The limitation of using revenue per employee

A productive workforce drives business success, therefore, companies aim for a high ratio of revenue per employee. This approach is quite efficient on the surface, but comes with some limitations. Benchmarking is key to measuring success using this business performance ratio. While comparing revenue per employee ratios with other companies you must understand that the comparisons should only be made by the companies that are from the same industry. To give an instance, certain labour intensive industries such as; mining or food and beverage industries have very low revenue per employee when compared to industries related to technology. They also having differing ratios as the work environments are different. One coal mine for example is not the same as another, the environmental conditions, machinery efficiency and labour laws / union influence are a few elements that can distort a like for like comparison of the ratio.

Additionally, revenue per employee ratio should not be used as a standalone measure of employee profitability. It should always be used in conjunction with other financial ratios and also consider the human resource for what it is, human. Not all people can work to the same output, they face differing challenges and the business culture can really affect productivity. Far too many companies fail to comprehend that a happy workforce works harder, will go the extra mile and boost business productivity if they feel wanted, relevant, part of the team and appropriately compensated (financially, ethically, compassionately and fairly).

Revenue per employee calculator

The revenue per employee calculator developed by iCalculator works on the following basic algorithm:

Revenue per Employee = Revenue / Current number of employees

The following inputs are required to get the results:

  • Revenue - This is equal to the total sales a firm has generated in a particular period of time.
  • Number of Employees - The total number of employees in the firm in the same period of time.

Based on your inputs, the calculator will provide you with a total amount of revenue that is generated by each employee in the same period.

Benefits of using the calculator

The revenue per employee calculator is an online tool that is at your disposal at all times.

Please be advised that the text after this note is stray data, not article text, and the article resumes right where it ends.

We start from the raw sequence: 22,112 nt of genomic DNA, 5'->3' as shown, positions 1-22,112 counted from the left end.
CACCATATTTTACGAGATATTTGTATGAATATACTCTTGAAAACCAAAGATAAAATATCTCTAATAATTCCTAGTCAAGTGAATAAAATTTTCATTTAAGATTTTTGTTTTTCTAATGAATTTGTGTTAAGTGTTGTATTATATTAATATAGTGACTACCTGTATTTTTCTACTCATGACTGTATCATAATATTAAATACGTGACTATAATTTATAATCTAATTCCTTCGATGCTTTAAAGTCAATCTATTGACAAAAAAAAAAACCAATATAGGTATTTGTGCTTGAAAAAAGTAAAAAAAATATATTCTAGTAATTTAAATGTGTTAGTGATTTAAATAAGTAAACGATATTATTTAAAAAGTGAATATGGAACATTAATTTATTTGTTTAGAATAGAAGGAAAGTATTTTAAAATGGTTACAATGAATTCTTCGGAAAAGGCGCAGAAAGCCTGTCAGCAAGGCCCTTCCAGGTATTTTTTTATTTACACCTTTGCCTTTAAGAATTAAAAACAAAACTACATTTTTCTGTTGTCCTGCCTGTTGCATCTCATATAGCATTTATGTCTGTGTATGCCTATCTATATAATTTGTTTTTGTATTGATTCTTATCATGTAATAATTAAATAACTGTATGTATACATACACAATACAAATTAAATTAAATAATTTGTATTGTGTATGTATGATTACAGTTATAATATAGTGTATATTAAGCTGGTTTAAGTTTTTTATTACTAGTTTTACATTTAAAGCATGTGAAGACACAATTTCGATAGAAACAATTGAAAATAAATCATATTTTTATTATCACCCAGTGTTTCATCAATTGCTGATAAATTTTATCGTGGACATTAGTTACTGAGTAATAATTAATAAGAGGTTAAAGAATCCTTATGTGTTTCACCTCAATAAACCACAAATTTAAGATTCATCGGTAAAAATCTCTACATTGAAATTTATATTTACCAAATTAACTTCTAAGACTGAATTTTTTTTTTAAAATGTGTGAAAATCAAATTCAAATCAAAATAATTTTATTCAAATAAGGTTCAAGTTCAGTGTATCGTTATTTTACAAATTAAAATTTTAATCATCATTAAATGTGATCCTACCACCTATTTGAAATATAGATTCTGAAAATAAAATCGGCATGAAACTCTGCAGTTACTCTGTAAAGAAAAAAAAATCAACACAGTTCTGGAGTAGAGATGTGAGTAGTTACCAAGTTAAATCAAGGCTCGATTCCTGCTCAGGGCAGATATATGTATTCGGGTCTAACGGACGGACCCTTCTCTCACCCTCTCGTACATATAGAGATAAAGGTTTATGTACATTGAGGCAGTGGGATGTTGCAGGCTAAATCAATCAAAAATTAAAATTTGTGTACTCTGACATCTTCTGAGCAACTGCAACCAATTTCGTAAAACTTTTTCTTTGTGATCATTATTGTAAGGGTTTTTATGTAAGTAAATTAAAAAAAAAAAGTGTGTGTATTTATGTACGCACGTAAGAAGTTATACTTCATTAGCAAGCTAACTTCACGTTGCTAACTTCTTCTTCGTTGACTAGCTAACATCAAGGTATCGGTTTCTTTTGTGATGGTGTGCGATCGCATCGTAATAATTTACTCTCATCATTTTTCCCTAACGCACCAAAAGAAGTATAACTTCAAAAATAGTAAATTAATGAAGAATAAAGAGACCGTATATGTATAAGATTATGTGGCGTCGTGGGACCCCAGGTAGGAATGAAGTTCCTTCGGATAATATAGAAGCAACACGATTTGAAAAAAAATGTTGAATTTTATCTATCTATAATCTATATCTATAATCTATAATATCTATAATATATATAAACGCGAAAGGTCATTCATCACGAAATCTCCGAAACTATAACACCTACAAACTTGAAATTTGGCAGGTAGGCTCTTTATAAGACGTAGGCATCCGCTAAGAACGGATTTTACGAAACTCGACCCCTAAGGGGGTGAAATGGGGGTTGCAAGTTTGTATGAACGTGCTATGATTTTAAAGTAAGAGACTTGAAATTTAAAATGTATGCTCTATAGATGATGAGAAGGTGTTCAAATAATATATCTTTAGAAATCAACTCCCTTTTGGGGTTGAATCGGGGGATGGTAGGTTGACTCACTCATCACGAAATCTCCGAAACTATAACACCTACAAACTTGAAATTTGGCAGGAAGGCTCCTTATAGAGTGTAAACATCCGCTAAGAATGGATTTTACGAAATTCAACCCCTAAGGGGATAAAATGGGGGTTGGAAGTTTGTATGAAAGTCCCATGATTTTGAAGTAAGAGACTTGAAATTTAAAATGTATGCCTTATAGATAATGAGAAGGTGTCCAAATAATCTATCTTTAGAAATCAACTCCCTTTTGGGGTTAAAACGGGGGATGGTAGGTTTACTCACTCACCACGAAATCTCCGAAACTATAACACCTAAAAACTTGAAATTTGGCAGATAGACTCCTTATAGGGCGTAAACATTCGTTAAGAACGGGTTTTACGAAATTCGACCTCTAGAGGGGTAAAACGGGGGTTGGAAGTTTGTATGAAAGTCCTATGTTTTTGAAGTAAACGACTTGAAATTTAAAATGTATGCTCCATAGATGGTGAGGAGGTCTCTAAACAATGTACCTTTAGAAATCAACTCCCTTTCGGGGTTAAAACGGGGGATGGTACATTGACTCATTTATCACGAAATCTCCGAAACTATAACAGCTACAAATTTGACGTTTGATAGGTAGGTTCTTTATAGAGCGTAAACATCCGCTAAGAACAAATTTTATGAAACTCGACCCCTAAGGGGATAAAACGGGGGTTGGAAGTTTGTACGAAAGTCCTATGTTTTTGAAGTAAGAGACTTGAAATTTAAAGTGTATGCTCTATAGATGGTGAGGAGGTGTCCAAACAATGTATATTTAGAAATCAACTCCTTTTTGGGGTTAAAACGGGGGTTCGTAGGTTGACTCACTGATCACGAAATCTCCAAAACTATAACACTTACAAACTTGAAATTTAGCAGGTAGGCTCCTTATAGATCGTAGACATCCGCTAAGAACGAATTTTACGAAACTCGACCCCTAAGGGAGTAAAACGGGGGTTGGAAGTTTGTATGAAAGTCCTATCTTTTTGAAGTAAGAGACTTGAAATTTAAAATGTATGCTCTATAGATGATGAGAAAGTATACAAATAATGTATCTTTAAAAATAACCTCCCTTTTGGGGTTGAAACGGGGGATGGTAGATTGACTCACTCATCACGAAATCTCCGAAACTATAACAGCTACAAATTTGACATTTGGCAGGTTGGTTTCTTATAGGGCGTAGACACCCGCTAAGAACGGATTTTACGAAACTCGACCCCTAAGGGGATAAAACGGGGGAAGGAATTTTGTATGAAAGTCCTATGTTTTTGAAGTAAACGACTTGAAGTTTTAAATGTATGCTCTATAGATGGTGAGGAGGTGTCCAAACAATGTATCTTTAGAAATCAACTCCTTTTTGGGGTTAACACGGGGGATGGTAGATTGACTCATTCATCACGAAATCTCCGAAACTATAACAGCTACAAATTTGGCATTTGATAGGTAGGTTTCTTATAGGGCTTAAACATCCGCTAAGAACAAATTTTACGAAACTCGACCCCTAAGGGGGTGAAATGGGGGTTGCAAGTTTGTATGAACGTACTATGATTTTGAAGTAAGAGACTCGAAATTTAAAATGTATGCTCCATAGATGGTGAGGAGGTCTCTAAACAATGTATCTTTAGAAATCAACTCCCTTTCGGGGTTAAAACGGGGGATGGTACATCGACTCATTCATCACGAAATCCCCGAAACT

• You can use the results obtained from the calculator to evaluate the productivity of your staff, this figure can be used as a KPI for individual teams, groups, departments, branches or the business as a whole. This is useful for larger companies, supporting smaller teams comprehension and benchmarking of how they support the company as a whole.
  • The calculator is very easy to use, it requires just a few inputs to provide you with important data that can be saved for future references.
  • It can also be used to compare the revenue per employee of the same company on a historical basis, again supporting KPI and assessing, on a basic level, how changes in staff effect productivity.
  • Comparison can also be made by other companies to assess market performance, particularly during changes to operational process, new product launches, growth initiatives or streamlining activities. It is however important to benchmark against companies that belong to the same industry.

Conclusion

Considering the factors discussed above, it can be concluded that the revenue per employee ratio reflects profitability but must not be considered in isolation. The age of a company, the strength of internal processes and the experience of its staff are just three simple yet important components. As we have discussed, the revenue per employee ratio is an indicator that underlines your need to focus on your workforce. The real value of human resources depends on training and shaping employees in a way that effectively increases the revenue per employee. Keeping in mind the limitations, a company may double its profitability in comparison to another company that belongs to the same industry with the same workforce, just by sensible investment in human capital.